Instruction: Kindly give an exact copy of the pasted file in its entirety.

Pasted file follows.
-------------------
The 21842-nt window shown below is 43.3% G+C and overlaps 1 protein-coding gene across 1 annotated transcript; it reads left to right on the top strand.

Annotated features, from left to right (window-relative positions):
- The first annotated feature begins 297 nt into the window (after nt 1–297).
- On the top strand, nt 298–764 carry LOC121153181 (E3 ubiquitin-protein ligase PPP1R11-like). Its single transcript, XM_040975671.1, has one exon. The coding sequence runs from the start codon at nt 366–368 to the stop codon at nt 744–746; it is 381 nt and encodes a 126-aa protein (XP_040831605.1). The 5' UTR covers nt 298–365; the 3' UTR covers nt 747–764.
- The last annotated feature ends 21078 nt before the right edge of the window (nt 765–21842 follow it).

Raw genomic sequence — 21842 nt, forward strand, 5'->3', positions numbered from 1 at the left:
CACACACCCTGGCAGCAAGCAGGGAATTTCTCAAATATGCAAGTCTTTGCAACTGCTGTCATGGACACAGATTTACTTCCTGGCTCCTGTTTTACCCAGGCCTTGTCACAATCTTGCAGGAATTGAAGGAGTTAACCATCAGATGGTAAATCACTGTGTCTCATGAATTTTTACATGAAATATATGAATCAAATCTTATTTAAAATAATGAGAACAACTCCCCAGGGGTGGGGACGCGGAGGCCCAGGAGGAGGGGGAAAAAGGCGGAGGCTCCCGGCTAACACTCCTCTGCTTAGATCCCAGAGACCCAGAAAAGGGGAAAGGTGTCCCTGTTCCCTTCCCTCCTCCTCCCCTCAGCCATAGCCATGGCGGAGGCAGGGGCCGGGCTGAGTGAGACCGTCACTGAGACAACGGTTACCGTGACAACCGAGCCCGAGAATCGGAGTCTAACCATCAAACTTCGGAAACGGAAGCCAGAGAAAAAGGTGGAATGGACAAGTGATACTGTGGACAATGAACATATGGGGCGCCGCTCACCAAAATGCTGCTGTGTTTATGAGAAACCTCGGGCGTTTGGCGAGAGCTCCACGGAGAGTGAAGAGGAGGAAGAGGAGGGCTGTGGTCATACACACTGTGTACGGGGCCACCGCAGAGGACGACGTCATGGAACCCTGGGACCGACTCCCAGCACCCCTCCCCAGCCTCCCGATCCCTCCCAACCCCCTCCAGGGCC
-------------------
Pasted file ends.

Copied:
The 21842-nt window shown below is 43.3% G+C and overlaps 1 protein-coding gene across 1 annotated transcript; it reads left to right on the top strand.

Annotated features, from left to right (window-relative positions):
- The first annotated feature begins 297 nt into the window (after nt 1–297).
- On the top strand, nt 298–764 carry LOC121153181 (E3 ubiquitin-protein ligase PPP1R11-like). Its single transcript, XM_040975671.1, has one exon. The coding sequence runs from the start codon at nt 366–368 to the stop codon at nt 744–746; it is 381 nt and encodes a 126-aa protein (XP_040831605.1). The 5' UTR covers nt 298–365; the 3' UTR covers nt 747–764.
- The last annotated feature ends 21078 nt before the right edge of the window (nt 765–21842 follow it).

Raw genomic sequence — 21842 nt, forward strand, 5'->3', positions numbered from 1 at the left:
CACACACCCTGGCAGCAAGCAGGGAATTTCTCAAATATGCAAGTCTTTGCAACTGCTGTCATGGACACAGATTTACTTCCTGGCTCCTGTTTTACCCAGGCCTTGTCACAATCTTGCAGGAATTGAAGGAGTTAACCATCAGATGGTAAATCACTGTGTCTCATGAATTTTTACATGAAATATATGAATCAAATCTTATTTAAAATAATGAGAACAACTCCCCAGGGGTGGGGACGCGGAGGCCCAGGAGGAGGGGGAAAAAGGCGGAGGCTCCCGGCTAACACTCCTCTGCTTAGATCCCAGAGACCCAGAAAAGGGGAAAGGTGTCCCTGTTCCCTTCCCTCCTCCTCCCCTCAGCCATAGCCATGGCGGAGGCAGGGGCCGGGCTGAGTGAGACCGTCACTGAGACAACGGTTACCGTGACAACCGAGCCCGAGAATCGGAGTCTAACCATCAAACTTCGGAAACGGAAGCCAGAGAAAAAGGTGGAATGGACAAGTGATACTGTGGACAATGAACATATGGGGCGCCGCTCACCAAAATGCTGCTGTGTTTATGAGAAACCTCGGGCGTTTGGCGAGAGCTCCACGGAGAGTGAAGAGGAGGAAGAGGAGGGCTGTGGTCATACACACTGTGTACGGGGCCACCGCAGAGGACGACGTCATGGAACCCTGGGACCGACTCCCAGCACCCCTCCCCAGCCTCCCGATCCCTCCCAACCCCCTCCAGGGCC